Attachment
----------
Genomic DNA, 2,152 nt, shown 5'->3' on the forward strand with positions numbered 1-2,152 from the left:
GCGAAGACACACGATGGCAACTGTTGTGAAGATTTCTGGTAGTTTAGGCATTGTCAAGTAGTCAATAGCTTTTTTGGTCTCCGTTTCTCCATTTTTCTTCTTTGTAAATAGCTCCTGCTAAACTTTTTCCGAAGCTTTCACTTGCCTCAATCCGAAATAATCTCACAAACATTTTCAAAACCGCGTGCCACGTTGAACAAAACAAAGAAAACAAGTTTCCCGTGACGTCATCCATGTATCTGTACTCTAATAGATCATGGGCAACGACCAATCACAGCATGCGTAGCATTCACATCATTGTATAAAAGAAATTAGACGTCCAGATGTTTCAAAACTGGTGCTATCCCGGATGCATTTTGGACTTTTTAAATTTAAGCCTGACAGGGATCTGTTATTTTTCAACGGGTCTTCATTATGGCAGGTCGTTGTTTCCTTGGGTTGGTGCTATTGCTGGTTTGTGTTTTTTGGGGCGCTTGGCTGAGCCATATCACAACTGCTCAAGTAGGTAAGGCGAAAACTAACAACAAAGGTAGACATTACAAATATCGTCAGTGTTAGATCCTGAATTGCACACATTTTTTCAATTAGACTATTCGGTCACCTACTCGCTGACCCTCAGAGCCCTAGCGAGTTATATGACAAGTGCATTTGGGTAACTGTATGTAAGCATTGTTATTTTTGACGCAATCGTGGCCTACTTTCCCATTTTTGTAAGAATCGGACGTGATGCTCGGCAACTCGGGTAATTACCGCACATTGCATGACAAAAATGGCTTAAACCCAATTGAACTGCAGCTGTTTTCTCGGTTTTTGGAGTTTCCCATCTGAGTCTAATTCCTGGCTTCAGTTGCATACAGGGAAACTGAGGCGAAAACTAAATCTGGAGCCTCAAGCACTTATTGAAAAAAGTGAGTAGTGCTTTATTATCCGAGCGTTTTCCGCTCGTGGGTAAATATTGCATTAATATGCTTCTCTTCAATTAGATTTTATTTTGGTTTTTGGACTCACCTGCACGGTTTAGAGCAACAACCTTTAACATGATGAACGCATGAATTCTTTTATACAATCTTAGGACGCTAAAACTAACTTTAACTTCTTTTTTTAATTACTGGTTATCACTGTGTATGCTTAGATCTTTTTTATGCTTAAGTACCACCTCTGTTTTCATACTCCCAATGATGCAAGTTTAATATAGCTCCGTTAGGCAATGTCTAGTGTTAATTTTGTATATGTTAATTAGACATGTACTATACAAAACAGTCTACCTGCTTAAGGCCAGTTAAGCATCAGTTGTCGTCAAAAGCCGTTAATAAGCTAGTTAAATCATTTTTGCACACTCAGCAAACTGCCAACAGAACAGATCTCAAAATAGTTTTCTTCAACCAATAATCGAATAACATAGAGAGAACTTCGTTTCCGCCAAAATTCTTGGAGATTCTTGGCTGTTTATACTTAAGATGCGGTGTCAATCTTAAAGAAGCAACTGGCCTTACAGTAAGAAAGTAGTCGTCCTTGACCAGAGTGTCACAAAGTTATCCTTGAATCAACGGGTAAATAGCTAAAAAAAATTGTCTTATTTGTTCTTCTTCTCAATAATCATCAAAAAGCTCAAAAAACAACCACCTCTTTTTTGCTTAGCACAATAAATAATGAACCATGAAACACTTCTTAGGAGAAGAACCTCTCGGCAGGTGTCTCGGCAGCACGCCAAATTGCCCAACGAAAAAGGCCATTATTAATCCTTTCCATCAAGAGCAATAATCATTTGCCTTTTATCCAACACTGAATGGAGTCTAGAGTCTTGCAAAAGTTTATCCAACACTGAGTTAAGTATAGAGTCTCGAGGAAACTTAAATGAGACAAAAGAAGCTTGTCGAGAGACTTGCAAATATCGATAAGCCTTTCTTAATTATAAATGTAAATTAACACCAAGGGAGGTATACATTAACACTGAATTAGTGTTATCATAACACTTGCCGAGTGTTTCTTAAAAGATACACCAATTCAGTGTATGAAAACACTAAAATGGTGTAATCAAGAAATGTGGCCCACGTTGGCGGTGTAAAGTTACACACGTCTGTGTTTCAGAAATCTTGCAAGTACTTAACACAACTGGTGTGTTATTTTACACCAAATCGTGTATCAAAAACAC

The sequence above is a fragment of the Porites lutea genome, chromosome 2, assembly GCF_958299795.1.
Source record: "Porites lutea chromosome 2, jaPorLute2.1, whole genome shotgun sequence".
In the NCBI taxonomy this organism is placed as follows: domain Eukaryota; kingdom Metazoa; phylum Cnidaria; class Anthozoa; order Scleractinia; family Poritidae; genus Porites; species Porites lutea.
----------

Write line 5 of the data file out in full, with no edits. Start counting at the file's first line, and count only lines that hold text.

In the NCBI taxonomy this organism is placed as follows: domain Eukaryota; kingdom Metazoa; phylum Cnidaria; class Anthozoa; order Scleractinia; family Poritidae; genus Porites; species Porites lutea.